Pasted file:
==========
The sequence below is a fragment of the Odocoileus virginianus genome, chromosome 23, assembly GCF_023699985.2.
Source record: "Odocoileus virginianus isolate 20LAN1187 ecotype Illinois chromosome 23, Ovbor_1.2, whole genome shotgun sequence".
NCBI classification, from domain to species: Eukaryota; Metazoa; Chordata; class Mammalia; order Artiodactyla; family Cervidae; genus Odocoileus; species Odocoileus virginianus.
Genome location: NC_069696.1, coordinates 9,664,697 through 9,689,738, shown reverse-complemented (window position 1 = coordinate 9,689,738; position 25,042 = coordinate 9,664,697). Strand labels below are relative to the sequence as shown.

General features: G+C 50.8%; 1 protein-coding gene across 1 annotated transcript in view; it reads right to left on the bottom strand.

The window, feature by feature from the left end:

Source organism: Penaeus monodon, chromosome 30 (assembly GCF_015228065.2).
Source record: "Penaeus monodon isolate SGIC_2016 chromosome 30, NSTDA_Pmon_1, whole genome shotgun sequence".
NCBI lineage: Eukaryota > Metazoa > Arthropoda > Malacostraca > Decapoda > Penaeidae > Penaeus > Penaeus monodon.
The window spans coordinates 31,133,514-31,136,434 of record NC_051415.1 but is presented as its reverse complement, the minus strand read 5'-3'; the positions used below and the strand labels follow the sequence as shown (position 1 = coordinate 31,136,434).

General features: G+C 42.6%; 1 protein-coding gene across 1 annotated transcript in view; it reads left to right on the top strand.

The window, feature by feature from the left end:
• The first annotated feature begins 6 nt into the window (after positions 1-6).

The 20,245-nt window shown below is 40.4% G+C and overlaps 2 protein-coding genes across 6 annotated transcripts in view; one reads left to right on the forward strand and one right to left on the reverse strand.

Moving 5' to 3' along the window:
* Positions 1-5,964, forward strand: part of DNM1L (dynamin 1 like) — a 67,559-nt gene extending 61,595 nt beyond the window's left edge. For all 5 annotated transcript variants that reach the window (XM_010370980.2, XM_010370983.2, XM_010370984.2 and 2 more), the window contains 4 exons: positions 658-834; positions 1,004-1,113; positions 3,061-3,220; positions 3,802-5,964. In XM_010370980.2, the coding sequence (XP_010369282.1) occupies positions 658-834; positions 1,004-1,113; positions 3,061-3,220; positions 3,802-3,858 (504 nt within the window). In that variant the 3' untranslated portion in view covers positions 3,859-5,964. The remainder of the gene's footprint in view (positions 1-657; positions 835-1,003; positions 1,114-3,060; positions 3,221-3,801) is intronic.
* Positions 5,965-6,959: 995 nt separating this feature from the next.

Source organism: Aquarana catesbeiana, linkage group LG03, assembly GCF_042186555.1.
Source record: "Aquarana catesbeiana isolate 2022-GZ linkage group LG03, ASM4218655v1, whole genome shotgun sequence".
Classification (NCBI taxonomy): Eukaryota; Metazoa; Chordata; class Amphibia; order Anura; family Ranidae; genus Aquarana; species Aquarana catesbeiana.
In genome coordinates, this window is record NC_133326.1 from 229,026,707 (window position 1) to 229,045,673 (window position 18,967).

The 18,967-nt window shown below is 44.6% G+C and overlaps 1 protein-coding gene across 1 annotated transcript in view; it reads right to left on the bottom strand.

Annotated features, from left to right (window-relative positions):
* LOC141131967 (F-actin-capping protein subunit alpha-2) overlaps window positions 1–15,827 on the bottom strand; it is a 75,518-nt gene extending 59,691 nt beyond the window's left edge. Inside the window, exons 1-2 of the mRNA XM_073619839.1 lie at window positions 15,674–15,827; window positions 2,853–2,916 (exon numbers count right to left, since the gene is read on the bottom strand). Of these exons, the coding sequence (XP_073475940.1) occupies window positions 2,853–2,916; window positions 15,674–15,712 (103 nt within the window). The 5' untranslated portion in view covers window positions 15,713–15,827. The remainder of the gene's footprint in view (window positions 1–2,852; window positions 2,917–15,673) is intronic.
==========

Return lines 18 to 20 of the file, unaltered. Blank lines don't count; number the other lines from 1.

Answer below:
Source organism: Aquarana catesbeiana, linkage group LG03, assembly GCF_042186555.1.
Source record: "Aquarana catesbeiana isolate 2022-GZ linkage group LG03, ASM4218655v1, whole genome shotgun sequence".
Classification (NCBI taxonomy): Eukaryota; Metazoa; Chordata; class Amphibia; order Anura; family Ranidae; genus Aquarana; species Aquarana catesbeiana.